- Books, Literature, and Writing
Writing Lessons You Can Learn from Infomercials
You know you've done it. We all have - woken up at some ungodly hour of the night and flipped through the channels, only to become mesmerized by one of the many infomercials that promote that next crazy product or service that is just guaranteed to make our lives better.
Chances are you get disgusted with yourself for watching, yet you can't seem to pull yourself away. Strangely enough, you maybe even take an interest in what the infomercial is selling. So what is it about these late night wonders that make it hard to turn away? What can we learn from them that can help us improve our writing skills and better engage our readers?
I asked myself this one late night several years ago. I was up with a whopper of a cold and I couldn't get comfortable, so to spare my sweetie I came downstairs, plopped down on the sofa and began to channel surf. A commercial, cleverly disguised as a TV show, came on the air talking about health issues “they” don't want you to know about. Anyone else remember that guy? Yeah … so being a bit of a health conscious individual I found some of the questions piqued my interest and I continued to watch.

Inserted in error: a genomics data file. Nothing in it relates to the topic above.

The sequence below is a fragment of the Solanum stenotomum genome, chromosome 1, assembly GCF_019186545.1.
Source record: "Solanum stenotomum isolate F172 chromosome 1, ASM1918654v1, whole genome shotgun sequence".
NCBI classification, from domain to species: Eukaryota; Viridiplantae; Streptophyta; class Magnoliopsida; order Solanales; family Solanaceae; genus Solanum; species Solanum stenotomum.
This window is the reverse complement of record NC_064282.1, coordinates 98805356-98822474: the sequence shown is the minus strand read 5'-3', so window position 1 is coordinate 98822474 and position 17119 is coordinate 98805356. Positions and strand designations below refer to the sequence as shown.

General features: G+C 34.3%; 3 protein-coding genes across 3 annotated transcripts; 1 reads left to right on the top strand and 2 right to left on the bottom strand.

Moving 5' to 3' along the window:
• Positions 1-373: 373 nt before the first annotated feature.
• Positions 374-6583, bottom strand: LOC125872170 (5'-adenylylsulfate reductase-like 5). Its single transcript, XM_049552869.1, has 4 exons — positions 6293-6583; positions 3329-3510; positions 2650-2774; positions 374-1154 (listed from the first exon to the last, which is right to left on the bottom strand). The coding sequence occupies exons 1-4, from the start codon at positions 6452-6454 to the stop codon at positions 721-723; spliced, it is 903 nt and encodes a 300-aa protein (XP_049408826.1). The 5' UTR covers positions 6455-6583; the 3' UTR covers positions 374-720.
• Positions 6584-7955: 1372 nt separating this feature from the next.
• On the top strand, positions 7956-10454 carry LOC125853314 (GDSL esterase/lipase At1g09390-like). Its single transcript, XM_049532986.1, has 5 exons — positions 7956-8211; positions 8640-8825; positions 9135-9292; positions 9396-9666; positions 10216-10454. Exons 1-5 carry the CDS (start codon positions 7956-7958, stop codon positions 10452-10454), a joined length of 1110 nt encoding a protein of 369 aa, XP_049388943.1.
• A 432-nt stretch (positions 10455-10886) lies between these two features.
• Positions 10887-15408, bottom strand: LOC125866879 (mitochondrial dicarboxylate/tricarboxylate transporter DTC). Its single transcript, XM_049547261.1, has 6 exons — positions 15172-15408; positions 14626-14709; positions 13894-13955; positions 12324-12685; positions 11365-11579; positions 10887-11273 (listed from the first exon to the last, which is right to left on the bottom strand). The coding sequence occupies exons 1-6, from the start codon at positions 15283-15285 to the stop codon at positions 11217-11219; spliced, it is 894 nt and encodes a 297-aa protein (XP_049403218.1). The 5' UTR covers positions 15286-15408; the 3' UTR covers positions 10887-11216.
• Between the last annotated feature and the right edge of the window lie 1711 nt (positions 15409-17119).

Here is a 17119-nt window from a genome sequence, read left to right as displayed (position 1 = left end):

Disgusted with myself for listening to this, yet unable to stop watching, I began to wonder... What is it with these commercials that make them so wildly successful? How are they able to get otherwise rational people to part with their money for things like a super absorbent towel or a pot with a lid with holes in it? These “infomercials” as they are called are definite cash cows, so I decided to pursue the reasons this may be the case and figure out how to tie it into my own career/business which is, of course, writing.
So what is it that makes them so wildly successful and how does that translate to writing hubs, content, books etc.?
10 Worst Infomercials Ever? They're pretty bad - but I've seen worse :)
Infomercials are great at grabbing attention – not only grabbing it but holding it. They often start off with posing a question or problem. Have you noticed that? They show you all that ground in dirt on a carpet and you catch yourself looking because in your mind you know that you have had a nasty carpet or two in your lifetime. Next you wonder how they are going to fix said nasty carpet stain. Before you can blink – or flip the channel, the latest wonder vacuum is sucking up 80 pounds of dirt in single pass. In a split moment they have shown you a problem that you can identify with and have provided a possible solution – and there you have it the hook.